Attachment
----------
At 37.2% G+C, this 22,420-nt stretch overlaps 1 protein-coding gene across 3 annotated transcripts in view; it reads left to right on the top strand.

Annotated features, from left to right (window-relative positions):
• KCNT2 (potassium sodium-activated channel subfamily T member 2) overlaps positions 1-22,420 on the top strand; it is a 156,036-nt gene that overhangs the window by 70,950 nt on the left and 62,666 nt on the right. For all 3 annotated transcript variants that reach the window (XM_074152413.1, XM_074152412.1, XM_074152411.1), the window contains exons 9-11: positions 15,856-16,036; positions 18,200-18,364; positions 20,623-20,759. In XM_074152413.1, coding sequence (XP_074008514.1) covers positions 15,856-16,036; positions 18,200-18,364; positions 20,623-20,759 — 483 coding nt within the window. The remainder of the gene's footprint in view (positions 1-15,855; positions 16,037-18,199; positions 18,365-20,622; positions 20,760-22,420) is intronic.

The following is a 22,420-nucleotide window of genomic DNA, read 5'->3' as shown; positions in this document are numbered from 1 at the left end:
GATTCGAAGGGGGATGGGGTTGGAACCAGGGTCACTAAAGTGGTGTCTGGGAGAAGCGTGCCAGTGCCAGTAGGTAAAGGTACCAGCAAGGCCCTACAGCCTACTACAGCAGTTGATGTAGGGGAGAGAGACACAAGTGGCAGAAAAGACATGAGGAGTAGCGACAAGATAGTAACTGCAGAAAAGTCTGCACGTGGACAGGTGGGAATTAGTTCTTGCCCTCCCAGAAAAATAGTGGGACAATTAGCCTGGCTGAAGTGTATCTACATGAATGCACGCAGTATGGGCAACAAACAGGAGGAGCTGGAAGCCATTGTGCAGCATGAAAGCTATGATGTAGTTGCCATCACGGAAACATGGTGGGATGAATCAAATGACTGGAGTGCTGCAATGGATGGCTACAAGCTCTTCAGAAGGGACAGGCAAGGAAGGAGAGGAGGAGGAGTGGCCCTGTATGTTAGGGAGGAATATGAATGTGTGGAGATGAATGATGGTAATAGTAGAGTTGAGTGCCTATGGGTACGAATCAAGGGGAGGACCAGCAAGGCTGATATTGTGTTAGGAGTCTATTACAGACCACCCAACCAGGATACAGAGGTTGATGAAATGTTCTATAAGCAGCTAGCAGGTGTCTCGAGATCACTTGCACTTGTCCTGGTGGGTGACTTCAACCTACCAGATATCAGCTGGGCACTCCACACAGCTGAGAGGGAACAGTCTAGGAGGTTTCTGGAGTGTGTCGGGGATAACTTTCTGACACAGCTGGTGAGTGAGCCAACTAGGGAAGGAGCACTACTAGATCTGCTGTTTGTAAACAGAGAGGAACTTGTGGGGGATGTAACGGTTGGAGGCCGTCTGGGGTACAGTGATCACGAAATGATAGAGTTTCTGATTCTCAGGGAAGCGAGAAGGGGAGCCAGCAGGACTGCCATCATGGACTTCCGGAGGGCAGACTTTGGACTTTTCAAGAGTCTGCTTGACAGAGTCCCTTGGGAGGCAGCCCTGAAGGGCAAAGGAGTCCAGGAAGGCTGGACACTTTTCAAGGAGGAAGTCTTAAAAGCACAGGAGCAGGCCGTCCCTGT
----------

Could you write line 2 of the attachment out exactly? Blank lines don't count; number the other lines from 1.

Annotated features, from left to right (window-relative positions):